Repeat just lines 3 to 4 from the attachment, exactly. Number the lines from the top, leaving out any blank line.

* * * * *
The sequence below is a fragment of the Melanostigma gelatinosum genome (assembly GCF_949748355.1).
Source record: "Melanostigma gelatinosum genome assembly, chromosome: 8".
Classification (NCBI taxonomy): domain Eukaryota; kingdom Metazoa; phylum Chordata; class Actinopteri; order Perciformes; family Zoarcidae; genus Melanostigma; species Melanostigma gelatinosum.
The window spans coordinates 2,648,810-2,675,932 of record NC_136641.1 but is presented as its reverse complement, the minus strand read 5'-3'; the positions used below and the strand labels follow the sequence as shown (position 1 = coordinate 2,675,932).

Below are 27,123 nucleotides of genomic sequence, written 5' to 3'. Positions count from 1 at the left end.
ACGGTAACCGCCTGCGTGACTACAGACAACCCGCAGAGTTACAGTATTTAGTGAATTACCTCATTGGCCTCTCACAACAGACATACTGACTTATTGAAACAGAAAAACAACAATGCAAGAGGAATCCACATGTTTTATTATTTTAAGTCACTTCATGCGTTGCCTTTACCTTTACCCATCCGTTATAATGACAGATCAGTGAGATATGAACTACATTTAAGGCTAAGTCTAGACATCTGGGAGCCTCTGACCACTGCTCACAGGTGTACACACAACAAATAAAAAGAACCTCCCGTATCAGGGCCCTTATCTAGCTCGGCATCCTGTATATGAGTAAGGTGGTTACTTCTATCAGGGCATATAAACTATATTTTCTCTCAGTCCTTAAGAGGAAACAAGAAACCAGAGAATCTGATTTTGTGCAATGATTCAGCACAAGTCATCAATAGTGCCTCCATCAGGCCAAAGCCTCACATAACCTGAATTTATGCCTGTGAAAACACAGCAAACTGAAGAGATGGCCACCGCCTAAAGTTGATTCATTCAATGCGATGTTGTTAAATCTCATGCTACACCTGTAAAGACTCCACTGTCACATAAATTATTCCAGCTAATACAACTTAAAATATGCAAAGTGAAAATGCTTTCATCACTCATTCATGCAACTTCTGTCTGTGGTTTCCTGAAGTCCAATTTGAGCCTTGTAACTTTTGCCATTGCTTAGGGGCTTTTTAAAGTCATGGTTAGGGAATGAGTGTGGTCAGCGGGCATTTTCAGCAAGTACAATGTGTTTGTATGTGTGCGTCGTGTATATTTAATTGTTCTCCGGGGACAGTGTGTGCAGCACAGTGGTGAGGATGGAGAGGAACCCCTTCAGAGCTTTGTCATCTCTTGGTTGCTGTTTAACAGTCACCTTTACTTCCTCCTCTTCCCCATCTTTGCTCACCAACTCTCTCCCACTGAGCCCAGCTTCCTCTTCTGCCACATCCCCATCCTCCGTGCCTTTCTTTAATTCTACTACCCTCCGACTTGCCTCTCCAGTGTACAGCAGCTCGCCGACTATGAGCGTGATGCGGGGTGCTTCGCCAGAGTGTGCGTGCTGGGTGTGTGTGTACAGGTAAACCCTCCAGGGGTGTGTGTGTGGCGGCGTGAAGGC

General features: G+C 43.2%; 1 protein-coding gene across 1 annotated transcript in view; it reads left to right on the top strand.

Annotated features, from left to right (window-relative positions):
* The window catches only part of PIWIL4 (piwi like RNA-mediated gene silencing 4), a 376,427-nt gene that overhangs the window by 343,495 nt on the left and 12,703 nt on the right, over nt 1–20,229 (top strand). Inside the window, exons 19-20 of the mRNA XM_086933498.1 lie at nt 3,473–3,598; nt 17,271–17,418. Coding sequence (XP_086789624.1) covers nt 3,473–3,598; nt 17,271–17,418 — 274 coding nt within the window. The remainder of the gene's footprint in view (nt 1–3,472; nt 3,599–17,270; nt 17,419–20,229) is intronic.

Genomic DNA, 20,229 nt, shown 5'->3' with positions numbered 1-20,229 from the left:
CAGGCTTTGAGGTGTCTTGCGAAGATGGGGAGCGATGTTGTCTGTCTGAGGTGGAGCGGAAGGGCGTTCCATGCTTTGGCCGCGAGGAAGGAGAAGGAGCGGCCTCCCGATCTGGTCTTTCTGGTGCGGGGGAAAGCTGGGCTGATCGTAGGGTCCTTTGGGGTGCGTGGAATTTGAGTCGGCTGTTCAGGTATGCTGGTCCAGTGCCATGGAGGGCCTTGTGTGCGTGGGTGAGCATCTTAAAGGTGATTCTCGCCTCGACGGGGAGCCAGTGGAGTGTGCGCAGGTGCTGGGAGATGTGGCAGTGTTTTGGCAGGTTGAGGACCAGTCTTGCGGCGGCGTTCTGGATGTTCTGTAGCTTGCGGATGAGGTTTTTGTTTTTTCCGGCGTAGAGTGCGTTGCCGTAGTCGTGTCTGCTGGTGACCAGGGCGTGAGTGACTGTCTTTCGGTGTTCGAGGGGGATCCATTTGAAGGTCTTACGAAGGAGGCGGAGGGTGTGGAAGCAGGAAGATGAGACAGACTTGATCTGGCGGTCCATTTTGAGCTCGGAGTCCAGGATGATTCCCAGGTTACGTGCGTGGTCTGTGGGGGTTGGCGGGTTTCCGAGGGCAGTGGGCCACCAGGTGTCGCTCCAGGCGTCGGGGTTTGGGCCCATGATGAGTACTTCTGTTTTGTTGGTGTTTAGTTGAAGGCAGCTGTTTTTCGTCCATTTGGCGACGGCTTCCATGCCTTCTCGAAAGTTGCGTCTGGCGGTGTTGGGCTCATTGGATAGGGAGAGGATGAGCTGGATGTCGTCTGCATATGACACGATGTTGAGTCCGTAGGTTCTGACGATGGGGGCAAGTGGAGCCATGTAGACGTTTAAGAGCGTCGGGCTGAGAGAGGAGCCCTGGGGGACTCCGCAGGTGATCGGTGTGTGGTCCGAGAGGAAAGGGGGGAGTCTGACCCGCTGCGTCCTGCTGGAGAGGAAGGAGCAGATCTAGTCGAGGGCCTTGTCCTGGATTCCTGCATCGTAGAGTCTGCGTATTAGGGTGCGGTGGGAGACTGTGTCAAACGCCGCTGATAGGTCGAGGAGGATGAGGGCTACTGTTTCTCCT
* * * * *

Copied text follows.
Classification (NCBI taxonomy): domain Eukaryota; kingdom Metazoa; phylum Chordata; class Actinopteri; order Perciformes; family Zoarcidae; genus Melanostigma; species Melanostigma gelatinosum.
The window spans coordinates 2,648,810-2,675,932 of record NC_136641.1 but is presented as its reverse complement, the minus strand read 5'-3'; the positions used below and the strand labels follow the sequence as shown (position 1 = coordinate 2,675,932).